- Paper title: Star Formation in 30 Doradus
- Authors: Guide De Marchi et al.
- First author’s affiliation: European Space Agency, Space Sciences Department
The 30 Doradus star forming region, located 50 kpc away in the Large Magellanic Cloud, is home to the closest super star cluster, R136. Containing about 2400 OB stars, the star cluster emits about 80 million times more radiation than the sun, with a large fraction of the radiative power coming out as ionizing photons. The star cluster has carved out a bubble of ionized gas, the HII region NGC 2070, and is associated with several supernova remnants, the product of previous generations of massive star formation.
While much is known about the properties of the massive stars in the region, relatively little is known about the low-mass pre-main-sequence population. Assuming the IMF is well-sampled, the vast majority of the stellar mass should in fact be associated with stars about as massive as the sun. Although these stars should be numerous, they are hard to see directly as they are intrinsically faint and relatively distant. Fortunately, the Hubble Space Telescope recently received an upgrade, making it capable of carrying out the necessary observations.
The Wide Field Camera 3 (WFC3) is Hubble’s new panchromatic camera. WFC3 can do accurate photometry at high spatial resolution over a large field of view and is very sensitive in the near UV and IR. This paper focuses on observations in three visual passbands, V-band (centered at 550 nm), I-band (centered at 880 nm), and a narrow-band filter centered on the Hα line. The authors identify all the stars that occur in all three images and that are uncontaminated from background emission in the Hα image. Using SExtractor, the authors obtain aperture photometry for all of the sources they select and, using these data, construct the deepest color magnitude diagram available for the 30 Doradus region.
Several features are apparent in the Color Magnitude Diagram (CMD) (top, right). First, the brightest stars, (V < 19), have a large amount of scatter in V-I color, indicating there is a significant amount of differential extinction towards 30 Dor. This is unsurprising, as high-extinction foreground clouds are readily apparent in the Hubble image of the region. The intrinsically dim stars in the lower half of the color magnitude diagram appear to separate into two populations, a main sequence, and a cloud of objects above the main sequence. The authors interpret that these stars have not yet reached the main sequence. Both middle aged and older stars also seem to be located in the field since both main sequence and evolved low-mass stars are detected. If you look closely, you’ll see the red clump of a 2 billion year old star population made up of red giant stars between V = 19 and 22, and V – I = 1.2 and 2.0.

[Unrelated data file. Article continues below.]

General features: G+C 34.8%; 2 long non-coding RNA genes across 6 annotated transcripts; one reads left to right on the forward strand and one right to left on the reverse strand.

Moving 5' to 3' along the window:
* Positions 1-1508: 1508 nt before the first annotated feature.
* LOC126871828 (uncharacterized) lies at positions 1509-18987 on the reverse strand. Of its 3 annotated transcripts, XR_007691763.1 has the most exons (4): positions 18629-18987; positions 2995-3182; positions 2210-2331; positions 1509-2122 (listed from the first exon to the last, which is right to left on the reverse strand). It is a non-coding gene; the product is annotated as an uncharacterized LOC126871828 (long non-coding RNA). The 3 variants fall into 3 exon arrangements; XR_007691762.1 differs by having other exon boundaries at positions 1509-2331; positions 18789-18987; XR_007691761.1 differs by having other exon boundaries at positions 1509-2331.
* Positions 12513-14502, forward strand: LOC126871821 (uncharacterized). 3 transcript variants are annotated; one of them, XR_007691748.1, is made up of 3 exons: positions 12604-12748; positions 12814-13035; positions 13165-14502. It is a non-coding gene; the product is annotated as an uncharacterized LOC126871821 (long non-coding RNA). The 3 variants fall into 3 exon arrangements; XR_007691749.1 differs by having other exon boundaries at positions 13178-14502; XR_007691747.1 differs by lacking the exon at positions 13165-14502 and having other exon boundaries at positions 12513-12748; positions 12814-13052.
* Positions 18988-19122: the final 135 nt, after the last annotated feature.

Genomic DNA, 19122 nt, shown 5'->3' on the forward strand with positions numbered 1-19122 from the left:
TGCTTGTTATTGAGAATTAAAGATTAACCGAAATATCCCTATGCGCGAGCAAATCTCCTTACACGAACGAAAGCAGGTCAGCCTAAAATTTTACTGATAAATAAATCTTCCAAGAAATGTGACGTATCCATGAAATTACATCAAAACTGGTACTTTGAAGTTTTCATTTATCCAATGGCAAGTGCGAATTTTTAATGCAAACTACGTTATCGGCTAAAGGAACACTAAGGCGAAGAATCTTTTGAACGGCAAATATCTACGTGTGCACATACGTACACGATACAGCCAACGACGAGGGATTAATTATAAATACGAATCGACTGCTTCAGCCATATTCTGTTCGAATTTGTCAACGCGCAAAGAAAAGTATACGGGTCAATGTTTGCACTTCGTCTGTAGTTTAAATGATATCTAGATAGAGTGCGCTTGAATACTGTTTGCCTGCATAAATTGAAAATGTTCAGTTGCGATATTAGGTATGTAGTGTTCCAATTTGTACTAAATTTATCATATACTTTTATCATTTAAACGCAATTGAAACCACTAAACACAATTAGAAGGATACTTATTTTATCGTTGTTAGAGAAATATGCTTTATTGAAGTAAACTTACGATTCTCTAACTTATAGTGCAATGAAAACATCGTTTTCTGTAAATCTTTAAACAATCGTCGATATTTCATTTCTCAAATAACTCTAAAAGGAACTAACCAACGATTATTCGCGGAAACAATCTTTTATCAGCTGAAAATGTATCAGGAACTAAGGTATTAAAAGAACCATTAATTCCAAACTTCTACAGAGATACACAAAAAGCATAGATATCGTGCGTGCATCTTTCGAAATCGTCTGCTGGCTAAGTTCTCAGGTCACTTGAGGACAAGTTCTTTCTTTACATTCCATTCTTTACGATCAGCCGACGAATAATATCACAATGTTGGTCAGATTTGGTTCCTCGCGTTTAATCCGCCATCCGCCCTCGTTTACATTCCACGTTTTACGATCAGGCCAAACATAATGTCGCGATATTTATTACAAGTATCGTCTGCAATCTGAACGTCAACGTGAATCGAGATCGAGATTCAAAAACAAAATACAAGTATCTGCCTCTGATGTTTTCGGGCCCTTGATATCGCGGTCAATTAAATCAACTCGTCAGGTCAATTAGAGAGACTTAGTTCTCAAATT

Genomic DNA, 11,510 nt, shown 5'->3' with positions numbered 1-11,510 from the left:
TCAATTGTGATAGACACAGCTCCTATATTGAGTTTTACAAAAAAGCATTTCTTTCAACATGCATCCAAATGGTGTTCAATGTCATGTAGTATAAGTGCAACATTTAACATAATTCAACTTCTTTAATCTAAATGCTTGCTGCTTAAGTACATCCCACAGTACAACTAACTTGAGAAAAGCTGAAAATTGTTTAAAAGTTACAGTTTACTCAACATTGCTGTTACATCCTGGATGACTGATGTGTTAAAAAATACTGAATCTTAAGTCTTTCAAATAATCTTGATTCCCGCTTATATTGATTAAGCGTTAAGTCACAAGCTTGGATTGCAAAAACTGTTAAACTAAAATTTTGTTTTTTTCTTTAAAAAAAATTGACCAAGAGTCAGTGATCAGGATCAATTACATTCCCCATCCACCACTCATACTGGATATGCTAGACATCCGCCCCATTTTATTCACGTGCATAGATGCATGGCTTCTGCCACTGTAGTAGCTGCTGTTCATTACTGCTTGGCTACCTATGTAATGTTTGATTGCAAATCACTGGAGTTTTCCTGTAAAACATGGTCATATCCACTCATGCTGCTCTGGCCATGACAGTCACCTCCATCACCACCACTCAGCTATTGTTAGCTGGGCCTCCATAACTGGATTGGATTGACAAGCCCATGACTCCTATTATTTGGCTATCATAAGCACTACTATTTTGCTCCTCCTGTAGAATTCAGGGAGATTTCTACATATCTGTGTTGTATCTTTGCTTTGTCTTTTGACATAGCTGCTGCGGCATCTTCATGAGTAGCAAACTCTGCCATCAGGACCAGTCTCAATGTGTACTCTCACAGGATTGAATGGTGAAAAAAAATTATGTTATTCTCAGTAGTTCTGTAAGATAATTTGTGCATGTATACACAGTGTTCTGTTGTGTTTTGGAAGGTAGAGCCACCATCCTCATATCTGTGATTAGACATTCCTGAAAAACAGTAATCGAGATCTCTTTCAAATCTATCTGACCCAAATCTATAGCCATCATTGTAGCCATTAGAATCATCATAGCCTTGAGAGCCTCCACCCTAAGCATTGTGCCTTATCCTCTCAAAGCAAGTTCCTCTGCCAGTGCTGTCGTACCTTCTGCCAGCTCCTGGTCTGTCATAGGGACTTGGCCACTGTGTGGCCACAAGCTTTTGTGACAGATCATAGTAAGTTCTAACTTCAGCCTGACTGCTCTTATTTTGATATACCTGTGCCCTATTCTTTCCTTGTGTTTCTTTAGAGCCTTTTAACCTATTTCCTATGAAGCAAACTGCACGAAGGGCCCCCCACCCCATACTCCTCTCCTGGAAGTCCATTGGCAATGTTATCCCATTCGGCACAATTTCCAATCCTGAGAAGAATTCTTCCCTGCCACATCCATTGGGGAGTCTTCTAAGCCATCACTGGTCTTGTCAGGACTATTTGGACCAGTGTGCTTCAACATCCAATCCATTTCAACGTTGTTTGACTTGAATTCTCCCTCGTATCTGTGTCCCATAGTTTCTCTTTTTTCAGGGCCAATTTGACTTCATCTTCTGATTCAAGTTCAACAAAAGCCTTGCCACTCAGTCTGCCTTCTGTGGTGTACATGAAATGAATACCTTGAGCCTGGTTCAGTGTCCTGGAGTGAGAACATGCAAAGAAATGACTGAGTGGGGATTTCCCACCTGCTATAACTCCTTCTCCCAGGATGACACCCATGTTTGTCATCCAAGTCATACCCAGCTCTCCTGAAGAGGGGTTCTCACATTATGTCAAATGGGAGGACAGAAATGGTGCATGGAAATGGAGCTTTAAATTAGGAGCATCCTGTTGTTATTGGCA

The extinctions towards the brightest stars in the image can be accurately estimated by assuming the stars have colors and luminosities consistent with a few million year old stellar population that has been reddened somewhat. This inference is made possible by the high accuracy of the color and magnitude measurements for these sources. Uncertainties in the colors of fainter stars prevents this analysis, so the authors estimate the differential reddening across the field by matching the reddening to any given low mass star to the reddening of the closest bright stars with measured reddening. The resulting extinction corrected color-magnitude diagram is to the right.
Next, the authors use the Hα image to identify pre-main-sequence stars. Strong Hα emission is characteristic of actively accreting pre-main-sequence stars (otherwise known as T-Tauri stars). The authors select a sample of around 1000 stars with Hα excess detected at the 4σ level. These are the green and red points in the color magnitude diagram. Interestingly, a large fraction of these pre-main-sequence stars lie well above, just above, and just about on the main sequence. This implies a fraction of the young stellar population formed in excess of ten million years ago. The authors also find that there are relatively few old Hα emitters close to the central star cluster and speculate that disk photoevaporation by the central star cluster is responsible.